Subscribe

Sign up for free

  • Get quick access to your favorite articles

  • Manage alerts on breaking news and favorite drivers

  • Make your voice heard with article commenting.

Autosport Plus

Discover premium content
Subscribe

How much does an F1 car cost, and other F1 questions answered

Formula 1 is a complicated series that is founded on complex engineering, tough business negotiation and precise data. Yet F1 often struggles to convey this information to its audience

Lando Norris, McLaren MCL60, Max Verstappen, Red Bull Racing RB19, lead the field away for the start of the Sprint race

Especially for new fans, it can be hard to demystify F1 terms and to appreciate exactly what goes into taking part in a grand prix weekend.

In an attempt to rectify that, here's a compilation of the most frequently asked F1 questions along with their answers.

Charles Leclerc, Ferrari SF-24

Charles Leclerc, Ferrari SF-24

Photo by: Mark Sutton / Motorsport Images

How much does an F1 car cost?

The 2024 F1 cost cap is $135million which is the budget teams must stick to when running its car and that includes:  

  • All car parts (from the steering wheel to the wheel nuts)  
  • All the elements needed to run the car  
  • Most of the team personnel  
  • Garage equipment  
  • Spares
  • Transport costs  
  • Everything in between   

This shows that the $135million does not just go on building the car because many different things are included within the budget cap. Teams can be discreet about how much a built-up F1 car specifically costs, however parts like the gearbox are believed to be an estimated $400,000 while a set of wings (front and rear) may cost up to $200,000. The engine is an F1 car’s most expensive part and under the sporting regulations the standard fee between a manufacturer and customer team is €15,000,000 which comes to $16,416,173. 

But the cost cap has not always been around. It was introduced for the 2021 season as an attempt to level the playing field, because budgets used by top teams were approximately four times that of the backmarkers. 

So, pre-2021 F1 cars cost as much as teams were willing to spend on it. This caused a correlation between budget and performance, as those who spent more generally performed better. The cost cap has aimed to stop that and for 2021 it was $145million before being reduced by $5million each year for the following two seasons and it will stay at $135million for 2024 and 2025.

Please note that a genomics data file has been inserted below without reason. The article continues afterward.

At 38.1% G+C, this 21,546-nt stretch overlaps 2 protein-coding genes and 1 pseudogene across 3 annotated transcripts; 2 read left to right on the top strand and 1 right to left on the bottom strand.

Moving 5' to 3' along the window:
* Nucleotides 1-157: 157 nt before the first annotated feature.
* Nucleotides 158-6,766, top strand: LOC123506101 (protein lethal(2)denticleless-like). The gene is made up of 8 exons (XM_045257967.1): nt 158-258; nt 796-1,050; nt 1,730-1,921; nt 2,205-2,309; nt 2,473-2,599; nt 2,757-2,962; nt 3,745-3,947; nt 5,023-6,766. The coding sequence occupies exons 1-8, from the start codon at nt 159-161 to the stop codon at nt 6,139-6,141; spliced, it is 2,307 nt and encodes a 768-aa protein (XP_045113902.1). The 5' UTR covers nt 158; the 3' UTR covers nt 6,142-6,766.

What is DRS?

The Drag Reduction System (DRS) is a device on F1 cars aimed at helping drivers to overtake in races. It’s operated by a button on the steering wheel and, when pressed, a section of the rear wing opens to reduce drag and increase top speed.

DRS was introduced to F1 in 2011 because wheel-to-wheel racing was proving to be difficult in an aerodynamics-dominated era of the series. This is because an F1 car’s aerodynamics are designed to push a car into the track, which severely disrupts the airflow behind. Therefore, when a driver is following another car closely there is essentially less air pushing their car down which reduces downforce and makes them slower - something that is costly through corners. 

So, DRS was therefore added to aid top speed and to give the following car a speed boost compared to the defending car. However, it has been heavily criticised. DRS is often viewed as a ‘push-to-pass’ button that has made overtaking too easy and now that F1 is in a ground effect era, there is debate over how much the device is still needed.

How much does an F1 car weigh?

The minimum weight for an F1 car in 2024 is 798kg and at least 80kg of that is the driver, their helmet, race suit and shoes. This rule was added in 2019 to reduce the advantage shorter and lighter drivers had, and to allow taller drivers to have a healthier weight.

For drivers who weigh less than 80kg including their equipment, the difference is corrected by ballast which is placed in the cockpit so that teams cannot be tactical with it and try to improve car balance. There is hope that F1 cars will eventually become lighter, however plans to do that by 2kg for 2023 were dropped to factor in heavier tyres and new mandated electronic items.